When Augusto Pinochet led the 1973 coup that overthrew Chile’s president, Salvador Allende, horror followed. Tens of thousands of people suspected of conspiring against or even just criticizing the new reactionary junta were arrested. Many were imprisoned and tortured in a dark archipelago of carceral sites. Others were murdered, gunned down, and thrown into mass unmarked graves or hurled into the ocean from helicopters. By the time Pinochet relinquished political power in 1990, his name was synonymous with the vicious strain of fascist violence he helped spread across Latin America.
So why make Pinochet a vampire?
Pablo Larrain’s El Conde, an alternately ambitious and maddening attempt to reckon with one of the 20th century’s ugliest villains, does not take Pinochet at face value. Larraín and his frequent co-writer Guillermo Calderon do not dwell on the free market capitalist, career army officer, and power-mad dictator known by the world. Instead, they imagine Pinochet as a 250-year-old French vampire who nearly gets staked to death in the revolution. A reactionary from the jump, he wanders the world as a mercenary helping to put down revolutions in Russia and Haiti before ending up in South America under a new identity.
Set in a hazy modern alternate reality, El Conde has the long-out-of-power Pinochet (who died in 2006) living in desolate exile on a secluded compound and wondering whether immortality is worth the bother. Jaime Vadell plays him as a stiff-necked, tight-lipped aristocrat who treats his family as coldly as strangers. This makes sense, given that the film’s name comes from the title Pinochet supposedly told even close relations to address him by.
In Larraín and Calderon’s vision, Pinochet’s children are gathering in anticipation of his demise and the possible inheritance of his fortune. There is some comedy here, watching the tentative and weak-willed brood tiptoe around this malevolent force while acting like vampires themselves. Potentially hastening his end is Carmencita (Paula Luchsinger), pretending to be Pinochet’s new accountant but who is in fact a nun trained as an exorcist and dispatched by the Church to save the old Count’s soul.
There is some potential in El Conde. Explaining Pinochet’s revanchism by having him equate Allende’s socialist reformers with the mob he personally witnessed slice off Marie Antoinette’s head provides an interesting historical consistency (the shot of him greedily licking her blood off the guillotine’s blade is indelible). But satire goes out the window once we see Pinochet flying around Chile to harvest blood, his dark cloak fluttering in the night wind.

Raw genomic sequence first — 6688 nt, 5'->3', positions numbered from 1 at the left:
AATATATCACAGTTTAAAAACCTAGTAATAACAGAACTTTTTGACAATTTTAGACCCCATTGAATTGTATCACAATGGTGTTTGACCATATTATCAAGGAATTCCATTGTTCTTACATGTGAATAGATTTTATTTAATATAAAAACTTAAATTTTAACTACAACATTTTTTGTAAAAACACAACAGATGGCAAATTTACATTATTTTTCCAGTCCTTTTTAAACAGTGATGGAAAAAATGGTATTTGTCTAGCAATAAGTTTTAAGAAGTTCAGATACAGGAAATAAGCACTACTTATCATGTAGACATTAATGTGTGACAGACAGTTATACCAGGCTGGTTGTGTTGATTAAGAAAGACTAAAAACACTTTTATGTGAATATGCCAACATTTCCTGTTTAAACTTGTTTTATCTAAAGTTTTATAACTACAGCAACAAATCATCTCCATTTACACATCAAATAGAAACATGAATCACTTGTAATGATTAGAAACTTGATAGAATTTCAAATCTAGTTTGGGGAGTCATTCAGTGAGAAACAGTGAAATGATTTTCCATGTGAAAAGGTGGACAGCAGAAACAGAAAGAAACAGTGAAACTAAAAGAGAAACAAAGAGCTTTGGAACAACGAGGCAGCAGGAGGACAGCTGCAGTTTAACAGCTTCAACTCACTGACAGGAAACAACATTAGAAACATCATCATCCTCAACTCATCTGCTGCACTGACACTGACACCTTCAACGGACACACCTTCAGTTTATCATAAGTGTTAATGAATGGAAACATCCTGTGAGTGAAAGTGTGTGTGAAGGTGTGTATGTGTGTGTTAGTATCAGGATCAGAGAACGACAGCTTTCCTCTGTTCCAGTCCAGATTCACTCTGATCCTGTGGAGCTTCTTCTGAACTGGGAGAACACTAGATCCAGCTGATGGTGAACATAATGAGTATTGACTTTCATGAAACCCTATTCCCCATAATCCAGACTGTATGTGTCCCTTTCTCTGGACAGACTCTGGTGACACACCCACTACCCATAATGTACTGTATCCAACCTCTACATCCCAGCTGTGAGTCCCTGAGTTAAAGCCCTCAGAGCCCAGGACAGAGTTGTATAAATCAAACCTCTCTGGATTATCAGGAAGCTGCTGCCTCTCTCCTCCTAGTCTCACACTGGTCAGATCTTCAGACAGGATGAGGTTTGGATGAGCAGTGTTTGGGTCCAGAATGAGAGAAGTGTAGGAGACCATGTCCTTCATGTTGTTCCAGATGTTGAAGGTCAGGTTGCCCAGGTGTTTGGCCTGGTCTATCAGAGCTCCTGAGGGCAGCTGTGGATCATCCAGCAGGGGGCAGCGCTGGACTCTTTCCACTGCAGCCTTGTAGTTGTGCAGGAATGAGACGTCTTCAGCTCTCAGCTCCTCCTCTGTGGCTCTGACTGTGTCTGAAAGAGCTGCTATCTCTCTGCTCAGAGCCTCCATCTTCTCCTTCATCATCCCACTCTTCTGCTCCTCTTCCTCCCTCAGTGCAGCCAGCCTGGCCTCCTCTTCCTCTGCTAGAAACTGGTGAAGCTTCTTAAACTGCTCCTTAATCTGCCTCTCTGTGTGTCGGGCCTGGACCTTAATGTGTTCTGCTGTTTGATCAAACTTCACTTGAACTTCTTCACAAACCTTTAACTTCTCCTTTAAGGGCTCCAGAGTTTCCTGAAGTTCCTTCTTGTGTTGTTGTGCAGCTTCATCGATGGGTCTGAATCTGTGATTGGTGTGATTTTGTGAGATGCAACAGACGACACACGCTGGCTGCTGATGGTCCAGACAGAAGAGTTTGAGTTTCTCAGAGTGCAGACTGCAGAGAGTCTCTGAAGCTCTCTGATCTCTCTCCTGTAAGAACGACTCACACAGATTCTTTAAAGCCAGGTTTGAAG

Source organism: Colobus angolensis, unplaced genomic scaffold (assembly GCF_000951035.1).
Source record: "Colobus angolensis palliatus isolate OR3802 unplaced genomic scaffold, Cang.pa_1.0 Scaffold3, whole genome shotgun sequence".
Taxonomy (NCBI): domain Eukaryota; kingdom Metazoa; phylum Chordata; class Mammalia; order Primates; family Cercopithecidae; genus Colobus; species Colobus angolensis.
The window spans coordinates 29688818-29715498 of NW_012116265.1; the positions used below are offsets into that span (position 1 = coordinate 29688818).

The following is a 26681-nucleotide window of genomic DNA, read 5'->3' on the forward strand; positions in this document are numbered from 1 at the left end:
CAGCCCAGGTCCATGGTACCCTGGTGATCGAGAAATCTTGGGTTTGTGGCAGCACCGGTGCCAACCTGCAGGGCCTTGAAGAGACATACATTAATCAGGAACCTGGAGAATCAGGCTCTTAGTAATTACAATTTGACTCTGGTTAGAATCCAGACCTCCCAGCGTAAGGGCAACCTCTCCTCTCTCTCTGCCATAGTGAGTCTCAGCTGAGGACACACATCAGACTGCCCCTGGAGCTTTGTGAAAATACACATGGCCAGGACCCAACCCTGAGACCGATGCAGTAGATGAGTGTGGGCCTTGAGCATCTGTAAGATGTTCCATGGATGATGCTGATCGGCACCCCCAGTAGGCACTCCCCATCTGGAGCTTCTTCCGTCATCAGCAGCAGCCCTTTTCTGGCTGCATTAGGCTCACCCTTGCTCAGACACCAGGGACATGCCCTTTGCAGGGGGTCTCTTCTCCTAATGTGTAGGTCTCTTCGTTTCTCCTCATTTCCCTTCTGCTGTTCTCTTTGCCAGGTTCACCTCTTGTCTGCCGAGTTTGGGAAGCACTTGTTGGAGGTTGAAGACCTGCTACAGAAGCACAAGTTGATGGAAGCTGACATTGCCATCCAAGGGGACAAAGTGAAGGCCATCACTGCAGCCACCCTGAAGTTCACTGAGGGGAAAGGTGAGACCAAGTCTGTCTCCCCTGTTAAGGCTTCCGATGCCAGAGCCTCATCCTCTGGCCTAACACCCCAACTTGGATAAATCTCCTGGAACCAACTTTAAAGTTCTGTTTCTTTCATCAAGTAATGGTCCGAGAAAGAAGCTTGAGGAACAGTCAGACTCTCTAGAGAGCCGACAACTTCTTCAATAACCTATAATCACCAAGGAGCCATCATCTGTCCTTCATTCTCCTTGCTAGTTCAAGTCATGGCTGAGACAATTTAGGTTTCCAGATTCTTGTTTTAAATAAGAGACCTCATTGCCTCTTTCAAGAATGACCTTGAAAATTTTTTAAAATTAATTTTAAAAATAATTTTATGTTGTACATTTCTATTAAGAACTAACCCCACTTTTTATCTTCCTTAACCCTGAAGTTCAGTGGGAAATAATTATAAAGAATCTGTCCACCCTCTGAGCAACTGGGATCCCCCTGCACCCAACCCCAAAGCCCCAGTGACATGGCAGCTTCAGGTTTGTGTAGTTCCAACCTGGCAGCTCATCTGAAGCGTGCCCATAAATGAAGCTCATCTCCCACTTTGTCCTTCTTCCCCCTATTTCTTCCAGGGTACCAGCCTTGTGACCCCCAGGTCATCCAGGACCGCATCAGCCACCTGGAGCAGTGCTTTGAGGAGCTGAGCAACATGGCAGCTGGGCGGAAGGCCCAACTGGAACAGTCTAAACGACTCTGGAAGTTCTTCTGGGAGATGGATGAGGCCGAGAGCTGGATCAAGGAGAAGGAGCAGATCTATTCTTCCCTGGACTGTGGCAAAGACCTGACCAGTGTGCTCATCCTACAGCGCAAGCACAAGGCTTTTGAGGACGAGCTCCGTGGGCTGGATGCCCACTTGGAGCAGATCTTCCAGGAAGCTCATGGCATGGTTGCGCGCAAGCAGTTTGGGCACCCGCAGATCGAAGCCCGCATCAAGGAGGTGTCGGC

You see, this vampire isn’t partial to sucking from the necks of women with heaving décolletage. He prefers to rip out victims’ hearts, chuck them into a blender, and slurp down the heavy concoction like a Halloween-themed Jamba Juice smoothie. Once a viewer has seen Pinochet do that a few times, taking El Conde as a critique of the violent ramifications of neoliberalism becomes a little more difficult. And that is even before the identity of the British woman narrating his back story with cool approval is revealed.
Pulling off high-concept silliness requires a story with momentum and impact. Larraín did that with 2019’s drama, Ema. That film had the thinnest of stories but moved like a freight train due to the intensity of its lead, the blazing visuals, and the sense he was trying to convey something elemental about life outside social strictures. But El Conde has little pulse; ironic, given all the gouts of blood. Vadell and Luchsinger (whose elegant anachronism closely resembles that of Maria Falconetti in The Passion of Joan of Arc) are muted, which does not help with a story that is murky at best. At least Edward Lachman’s black-and-white cinematography is wondrous and dreamy, especially in the swooping moments where Pinochet and later a victim he vampirizes take flight.
But all this gimcrack artifice cannot obscure the crucial problem with El Conde. Namely, why? Larraín has spent much of his career illuminating shadowy corners of Chile’s dark history through storytelling that used drama, pain, and humor; especially with 2012’s No, a savvy and impassioned yet non-didactic account of life under Pinochet. The historical record provides ample material to be engaged and enraged by. But Larraín’s rendering of Pinochet as a mythological creature leaches the story of punch and relevance. Even with its pugilistic political edge, the result feels distant and hazy, closer to Larraín’s interior biopics like Jackie (2016) or Spencer (2021).
We make up monsters in part to comprehend the unknown, to give manifest form to inchoate fears and anxieties. But Pinochet existed. His crimes are known. His reasoning is as cold and clear as that of any reactionary authoritarian. Turning him into a vampire minimizes and trivializes that reality, not to mention setting an ugly precedent for imagining public figures as literal bloodsuckers, which could easily have dangerous ramifications.
Pinochet did monstrous things, which many still support. In our world today, real people fomenting anti-democratic putsches wear T-shirts celebrating Pinochet’s disappearance of dissidents.
If only Pinochet’s legacy could be eliminated so easily with a wooden stake.